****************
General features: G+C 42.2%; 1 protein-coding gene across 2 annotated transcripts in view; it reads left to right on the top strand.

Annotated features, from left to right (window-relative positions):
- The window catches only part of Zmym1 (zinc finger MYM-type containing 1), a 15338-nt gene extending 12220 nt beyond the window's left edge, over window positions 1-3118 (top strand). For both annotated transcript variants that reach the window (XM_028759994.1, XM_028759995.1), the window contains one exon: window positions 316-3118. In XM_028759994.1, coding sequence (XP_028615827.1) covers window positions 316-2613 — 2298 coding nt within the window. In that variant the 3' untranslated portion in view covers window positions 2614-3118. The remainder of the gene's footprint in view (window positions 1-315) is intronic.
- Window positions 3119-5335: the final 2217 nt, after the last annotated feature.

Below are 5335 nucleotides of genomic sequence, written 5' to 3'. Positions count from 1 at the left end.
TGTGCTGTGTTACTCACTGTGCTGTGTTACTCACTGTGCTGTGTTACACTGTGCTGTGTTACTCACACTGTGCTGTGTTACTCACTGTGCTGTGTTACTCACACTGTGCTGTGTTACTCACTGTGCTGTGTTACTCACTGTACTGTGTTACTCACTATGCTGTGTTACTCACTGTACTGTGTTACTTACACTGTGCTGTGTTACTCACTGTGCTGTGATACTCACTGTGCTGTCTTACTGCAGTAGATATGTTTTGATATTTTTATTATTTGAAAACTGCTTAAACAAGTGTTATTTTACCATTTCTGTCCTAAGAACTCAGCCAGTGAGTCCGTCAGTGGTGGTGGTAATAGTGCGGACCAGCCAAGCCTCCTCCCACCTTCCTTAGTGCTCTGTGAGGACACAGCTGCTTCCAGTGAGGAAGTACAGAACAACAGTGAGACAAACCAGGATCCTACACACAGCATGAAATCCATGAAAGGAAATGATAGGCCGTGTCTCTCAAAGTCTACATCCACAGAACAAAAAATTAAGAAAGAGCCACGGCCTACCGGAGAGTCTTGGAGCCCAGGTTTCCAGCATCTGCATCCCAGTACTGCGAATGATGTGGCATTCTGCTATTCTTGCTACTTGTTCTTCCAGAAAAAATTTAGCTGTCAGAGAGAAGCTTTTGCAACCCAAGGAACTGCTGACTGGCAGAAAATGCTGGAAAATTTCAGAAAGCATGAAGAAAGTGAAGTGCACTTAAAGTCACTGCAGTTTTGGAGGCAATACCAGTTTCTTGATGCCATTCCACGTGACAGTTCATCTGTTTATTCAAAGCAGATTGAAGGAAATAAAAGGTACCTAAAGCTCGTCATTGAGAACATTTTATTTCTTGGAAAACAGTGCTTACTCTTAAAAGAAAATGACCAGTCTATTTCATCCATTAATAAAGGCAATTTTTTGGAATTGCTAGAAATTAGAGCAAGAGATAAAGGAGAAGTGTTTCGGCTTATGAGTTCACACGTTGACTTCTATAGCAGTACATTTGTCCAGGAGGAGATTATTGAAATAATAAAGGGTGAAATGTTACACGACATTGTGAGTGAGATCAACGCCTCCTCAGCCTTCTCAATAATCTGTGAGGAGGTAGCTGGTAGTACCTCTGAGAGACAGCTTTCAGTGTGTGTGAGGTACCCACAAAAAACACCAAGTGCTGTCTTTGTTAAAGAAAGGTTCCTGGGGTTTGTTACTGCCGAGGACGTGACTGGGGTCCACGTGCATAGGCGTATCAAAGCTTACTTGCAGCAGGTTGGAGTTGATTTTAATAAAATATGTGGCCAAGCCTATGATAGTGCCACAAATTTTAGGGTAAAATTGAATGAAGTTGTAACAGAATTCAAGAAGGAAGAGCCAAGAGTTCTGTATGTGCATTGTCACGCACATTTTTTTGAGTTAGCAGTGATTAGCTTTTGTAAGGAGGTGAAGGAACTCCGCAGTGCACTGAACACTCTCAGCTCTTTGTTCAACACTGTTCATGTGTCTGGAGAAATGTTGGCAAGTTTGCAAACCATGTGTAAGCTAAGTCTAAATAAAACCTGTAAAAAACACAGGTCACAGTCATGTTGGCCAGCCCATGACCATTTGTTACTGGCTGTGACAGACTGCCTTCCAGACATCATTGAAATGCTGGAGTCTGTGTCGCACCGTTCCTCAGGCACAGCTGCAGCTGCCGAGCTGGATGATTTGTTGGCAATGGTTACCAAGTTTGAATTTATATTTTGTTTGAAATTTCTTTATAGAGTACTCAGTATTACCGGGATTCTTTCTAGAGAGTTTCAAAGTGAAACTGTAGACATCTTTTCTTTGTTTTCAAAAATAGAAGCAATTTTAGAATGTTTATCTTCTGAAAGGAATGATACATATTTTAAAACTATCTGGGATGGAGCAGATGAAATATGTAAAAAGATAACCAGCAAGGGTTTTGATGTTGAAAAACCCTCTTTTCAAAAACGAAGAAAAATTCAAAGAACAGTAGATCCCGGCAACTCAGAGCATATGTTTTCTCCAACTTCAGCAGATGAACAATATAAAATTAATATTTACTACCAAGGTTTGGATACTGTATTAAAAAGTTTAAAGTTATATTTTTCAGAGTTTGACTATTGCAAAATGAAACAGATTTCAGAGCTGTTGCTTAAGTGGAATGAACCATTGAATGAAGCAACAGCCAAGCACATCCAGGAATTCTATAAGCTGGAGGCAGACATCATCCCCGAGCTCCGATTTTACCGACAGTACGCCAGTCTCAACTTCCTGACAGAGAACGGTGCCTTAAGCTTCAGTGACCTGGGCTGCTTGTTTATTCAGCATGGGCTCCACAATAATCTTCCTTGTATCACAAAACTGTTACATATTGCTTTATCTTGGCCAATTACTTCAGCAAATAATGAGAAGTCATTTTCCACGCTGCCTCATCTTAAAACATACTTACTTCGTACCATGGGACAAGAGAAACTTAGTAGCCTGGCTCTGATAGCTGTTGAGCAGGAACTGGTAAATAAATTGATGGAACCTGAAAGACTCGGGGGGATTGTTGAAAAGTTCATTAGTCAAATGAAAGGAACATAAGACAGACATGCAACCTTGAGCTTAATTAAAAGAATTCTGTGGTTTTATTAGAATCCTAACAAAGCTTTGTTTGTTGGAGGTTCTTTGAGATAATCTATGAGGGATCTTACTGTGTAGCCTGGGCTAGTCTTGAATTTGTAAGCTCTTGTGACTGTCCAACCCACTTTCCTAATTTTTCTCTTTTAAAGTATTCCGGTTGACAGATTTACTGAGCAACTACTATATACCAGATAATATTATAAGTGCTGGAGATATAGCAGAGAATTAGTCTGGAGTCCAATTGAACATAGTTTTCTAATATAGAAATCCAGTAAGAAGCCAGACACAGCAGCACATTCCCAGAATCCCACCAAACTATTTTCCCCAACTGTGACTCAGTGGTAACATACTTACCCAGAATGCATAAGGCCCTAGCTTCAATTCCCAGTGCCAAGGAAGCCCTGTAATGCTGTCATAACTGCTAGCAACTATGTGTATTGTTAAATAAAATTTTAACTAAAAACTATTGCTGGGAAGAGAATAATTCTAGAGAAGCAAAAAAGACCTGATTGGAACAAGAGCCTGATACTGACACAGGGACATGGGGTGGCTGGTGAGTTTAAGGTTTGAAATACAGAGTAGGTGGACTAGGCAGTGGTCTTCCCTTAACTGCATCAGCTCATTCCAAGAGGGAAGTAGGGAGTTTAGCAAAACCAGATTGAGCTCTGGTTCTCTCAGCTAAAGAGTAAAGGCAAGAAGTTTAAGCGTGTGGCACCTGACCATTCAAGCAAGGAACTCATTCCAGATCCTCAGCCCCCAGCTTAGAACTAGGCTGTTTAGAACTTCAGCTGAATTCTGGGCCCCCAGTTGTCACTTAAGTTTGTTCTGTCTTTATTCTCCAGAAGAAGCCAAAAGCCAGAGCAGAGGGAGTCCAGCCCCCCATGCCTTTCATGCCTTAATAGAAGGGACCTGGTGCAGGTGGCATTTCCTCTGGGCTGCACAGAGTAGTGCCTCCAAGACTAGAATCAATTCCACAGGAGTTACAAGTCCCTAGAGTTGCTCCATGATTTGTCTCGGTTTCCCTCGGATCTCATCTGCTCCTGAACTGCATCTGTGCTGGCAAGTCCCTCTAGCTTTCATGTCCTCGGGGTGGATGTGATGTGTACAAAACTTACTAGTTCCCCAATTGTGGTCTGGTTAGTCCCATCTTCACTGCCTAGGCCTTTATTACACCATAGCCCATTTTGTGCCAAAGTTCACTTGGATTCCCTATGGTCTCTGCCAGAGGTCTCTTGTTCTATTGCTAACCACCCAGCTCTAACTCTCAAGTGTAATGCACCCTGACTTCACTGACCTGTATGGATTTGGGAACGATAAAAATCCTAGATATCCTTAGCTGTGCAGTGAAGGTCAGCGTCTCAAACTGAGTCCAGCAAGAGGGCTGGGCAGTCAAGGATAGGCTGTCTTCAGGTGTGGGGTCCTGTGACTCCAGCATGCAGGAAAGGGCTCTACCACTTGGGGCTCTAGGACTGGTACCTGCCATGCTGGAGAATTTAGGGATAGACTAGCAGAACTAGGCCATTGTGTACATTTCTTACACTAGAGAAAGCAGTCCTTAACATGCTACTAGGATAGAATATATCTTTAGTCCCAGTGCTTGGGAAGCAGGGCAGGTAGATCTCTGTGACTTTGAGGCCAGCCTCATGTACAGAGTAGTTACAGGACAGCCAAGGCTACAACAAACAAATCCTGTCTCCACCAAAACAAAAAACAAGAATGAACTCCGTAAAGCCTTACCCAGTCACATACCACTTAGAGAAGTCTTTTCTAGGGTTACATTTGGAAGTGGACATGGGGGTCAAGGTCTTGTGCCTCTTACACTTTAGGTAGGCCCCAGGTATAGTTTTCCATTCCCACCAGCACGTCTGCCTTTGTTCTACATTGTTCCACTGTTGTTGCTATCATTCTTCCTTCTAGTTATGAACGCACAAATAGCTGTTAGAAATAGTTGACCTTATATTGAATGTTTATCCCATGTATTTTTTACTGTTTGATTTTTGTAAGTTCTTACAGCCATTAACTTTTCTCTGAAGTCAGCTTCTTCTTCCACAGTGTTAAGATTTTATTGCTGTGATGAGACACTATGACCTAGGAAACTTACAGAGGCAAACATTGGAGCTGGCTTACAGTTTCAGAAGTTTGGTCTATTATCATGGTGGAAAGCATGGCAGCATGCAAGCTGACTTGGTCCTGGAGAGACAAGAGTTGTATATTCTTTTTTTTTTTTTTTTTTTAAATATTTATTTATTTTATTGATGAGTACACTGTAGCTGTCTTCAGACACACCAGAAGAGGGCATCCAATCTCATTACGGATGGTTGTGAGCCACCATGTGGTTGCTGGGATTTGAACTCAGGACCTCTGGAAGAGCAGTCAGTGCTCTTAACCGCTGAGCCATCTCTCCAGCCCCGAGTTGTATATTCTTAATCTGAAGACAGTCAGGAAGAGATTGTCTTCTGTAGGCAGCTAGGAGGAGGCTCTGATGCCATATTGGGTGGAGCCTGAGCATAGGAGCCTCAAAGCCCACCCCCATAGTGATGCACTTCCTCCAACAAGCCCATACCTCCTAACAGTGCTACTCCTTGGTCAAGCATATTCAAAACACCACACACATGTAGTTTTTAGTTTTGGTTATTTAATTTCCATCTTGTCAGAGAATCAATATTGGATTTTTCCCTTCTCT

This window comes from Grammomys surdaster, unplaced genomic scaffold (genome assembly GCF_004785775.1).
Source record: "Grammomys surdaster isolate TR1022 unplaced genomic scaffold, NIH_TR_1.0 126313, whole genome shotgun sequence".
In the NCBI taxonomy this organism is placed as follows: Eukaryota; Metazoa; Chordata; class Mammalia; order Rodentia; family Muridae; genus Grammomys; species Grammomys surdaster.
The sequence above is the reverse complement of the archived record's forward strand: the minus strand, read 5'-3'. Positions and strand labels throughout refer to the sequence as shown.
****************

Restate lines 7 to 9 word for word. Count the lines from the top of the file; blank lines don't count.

This window comes from Grammomys surdaster, unplaced genomic scaffold (genome assembly GCF_004785775.1).
Source record: "Grammomys surdaster isolate TR1022 unplaced genomic scaffold, NIH_TR_1.0 126313, whole genome shotgun sequence".
In the NCBI taxonomy this organism is placed as follows: Eukaryota; Metazoa; Chordata; class Mammalia; order Rodentia; family Muridae; genus Grammomys; species Grammomys surdaster.